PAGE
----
In the midst of the Russian Revolution of 1905, the crew of the battleship Potemkin mutiny against the brutal, tyrannical regime of the vessel's officers. The resulting street demonstration in Odessa brings on a police massacre.
Sergei M. Eisenstein
A surrealist tale of a man and a woman who are passionately in love with each other, but their attempts to consummate that passion are constantly thwarted by their families, the Church, and bourgeois society.
Caridad de Laberdesque
In documentary style, events in Petrograd are re-enacted from the end of the monarchy in February of 1917 to the end of the provisional government and the decrees of peace and of land in ... See full summary »
Sergei M. Eisenstein
This playful film is at once a documentary of a day in the life of the Soviet Union, a documentary of the filming of said documentary, and a depiction of an audience watching the film. Even the editing of the film is documented. We often see the cameraman who is purportedly making the film, but we rarely, if ever, see any of the footage he seems to be in the act of shooting!Written by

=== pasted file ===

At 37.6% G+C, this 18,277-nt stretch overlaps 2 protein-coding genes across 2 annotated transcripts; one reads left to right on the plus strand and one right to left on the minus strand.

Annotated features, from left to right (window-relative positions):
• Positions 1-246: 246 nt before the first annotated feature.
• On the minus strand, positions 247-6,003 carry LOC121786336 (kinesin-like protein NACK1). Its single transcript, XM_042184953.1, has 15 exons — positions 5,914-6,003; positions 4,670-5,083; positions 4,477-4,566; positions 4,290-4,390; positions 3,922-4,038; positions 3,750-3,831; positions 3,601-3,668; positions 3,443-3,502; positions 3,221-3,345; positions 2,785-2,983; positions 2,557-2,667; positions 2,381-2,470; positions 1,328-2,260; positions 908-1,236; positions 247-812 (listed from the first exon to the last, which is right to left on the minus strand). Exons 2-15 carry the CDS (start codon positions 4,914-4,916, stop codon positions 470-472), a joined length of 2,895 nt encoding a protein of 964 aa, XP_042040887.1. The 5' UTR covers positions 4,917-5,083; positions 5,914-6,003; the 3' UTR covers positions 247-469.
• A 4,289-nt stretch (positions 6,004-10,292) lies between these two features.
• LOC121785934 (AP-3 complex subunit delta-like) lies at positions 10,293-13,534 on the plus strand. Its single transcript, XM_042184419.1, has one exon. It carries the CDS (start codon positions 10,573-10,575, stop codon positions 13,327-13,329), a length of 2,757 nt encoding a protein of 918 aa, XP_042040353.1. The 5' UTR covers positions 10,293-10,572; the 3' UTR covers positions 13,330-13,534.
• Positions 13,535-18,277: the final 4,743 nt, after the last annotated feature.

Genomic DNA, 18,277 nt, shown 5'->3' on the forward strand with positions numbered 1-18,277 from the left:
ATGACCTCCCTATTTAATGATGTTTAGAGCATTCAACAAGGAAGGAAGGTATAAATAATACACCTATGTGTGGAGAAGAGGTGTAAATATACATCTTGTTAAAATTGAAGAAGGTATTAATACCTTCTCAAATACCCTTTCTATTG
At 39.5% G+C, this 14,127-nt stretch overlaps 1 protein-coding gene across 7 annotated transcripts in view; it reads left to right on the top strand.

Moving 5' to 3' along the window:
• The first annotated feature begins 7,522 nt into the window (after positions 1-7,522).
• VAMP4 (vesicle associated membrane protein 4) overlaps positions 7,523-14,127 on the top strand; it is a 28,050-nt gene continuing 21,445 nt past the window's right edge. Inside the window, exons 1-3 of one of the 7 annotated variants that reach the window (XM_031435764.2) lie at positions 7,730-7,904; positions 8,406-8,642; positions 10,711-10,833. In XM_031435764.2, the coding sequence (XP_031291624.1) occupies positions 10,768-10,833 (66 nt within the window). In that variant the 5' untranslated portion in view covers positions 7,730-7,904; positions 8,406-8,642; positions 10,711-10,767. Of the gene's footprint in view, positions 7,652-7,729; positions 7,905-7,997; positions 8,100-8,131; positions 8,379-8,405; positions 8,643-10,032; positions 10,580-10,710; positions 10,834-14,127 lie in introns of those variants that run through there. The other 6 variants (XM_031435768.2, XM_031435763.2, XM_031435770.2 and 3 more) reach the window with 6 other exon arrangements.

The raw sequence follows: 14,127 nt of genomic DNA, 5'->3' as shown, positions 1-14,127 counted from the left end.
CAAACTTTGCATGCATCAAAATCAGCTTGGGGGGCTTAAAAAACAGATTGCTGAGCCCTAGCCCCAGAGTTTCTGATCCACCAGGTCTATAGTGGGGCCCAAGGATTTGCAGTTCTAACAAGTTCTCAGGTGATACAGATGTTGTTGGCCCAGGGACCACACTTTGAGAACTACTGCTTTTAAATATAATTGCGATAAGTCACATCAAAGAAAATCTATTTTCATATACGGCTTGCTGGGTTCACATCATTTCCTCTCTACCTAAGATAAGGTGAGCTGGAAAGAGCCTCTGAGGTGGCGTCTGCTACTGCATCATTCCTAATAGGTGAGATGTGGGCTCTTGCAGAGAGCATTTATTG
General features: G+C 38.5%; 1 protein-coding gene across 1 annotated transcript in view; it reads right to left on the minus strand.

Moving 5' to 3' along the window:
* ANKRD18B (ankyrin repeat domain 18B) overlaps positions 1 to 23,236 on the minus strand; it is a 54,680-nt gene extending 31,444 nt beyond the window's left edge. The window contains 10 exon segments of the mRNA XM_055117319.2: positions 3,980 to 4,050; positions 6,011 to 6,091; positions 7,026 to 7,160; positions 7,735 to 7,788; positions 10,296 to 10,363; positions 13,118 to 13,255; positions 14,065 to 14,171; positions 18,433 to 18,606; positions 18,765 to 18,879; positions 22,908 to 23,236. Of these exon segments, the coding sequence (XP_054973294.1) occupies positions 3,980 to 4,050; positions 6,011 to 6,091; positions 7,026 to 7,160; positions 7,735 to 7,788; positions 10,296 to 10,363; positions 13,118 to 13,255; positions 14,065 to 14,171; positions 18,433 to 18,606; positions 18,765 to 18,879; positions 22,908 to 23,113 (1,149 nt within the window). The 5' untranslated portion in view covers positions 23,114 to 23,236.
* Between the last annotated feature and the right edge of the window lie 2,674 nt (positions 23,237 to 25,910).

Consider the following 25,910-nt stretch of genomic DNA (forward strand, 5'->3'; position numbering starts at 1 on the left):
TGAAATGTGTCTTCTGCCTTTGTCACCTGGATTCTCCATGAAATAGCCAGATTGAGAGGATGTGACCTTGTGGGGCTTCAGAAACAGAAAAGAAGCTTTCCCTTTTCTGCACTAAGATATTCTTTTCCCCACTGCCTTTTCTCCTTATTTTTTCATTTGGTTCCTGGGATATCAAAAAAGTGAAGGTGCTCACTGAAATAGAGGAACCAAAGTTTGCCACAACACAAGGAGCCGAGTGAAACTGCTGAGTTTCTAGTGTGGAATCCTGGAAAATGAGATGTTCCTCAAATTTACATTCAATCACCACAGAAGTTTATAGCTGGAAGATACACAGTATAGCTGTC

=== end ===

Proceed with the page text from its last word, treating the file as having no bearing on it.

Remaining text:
George S. Davis
The DVD of Man with a Movie Camera has a wonderful modern music score that is based on the director's notes. Experiencing the music along with the visuals makes for one of the best films ever. The idea of a film being made of a film about reality points out that we can only be shown reality but never quite get into it with film. The scenes of everyday life are wonderful...they show a city alive with hope and vigor. The editing is of course excellent and places images, such as trains and people moving and machines functioning, next to each other to create a greater impression on the viewer. Hey, that's montage! Seriously, it is a great experience and one that makes hope live for film. Maybe one day American filmmakers, with all their technology and money, can make something as vibrant and relevant as this.
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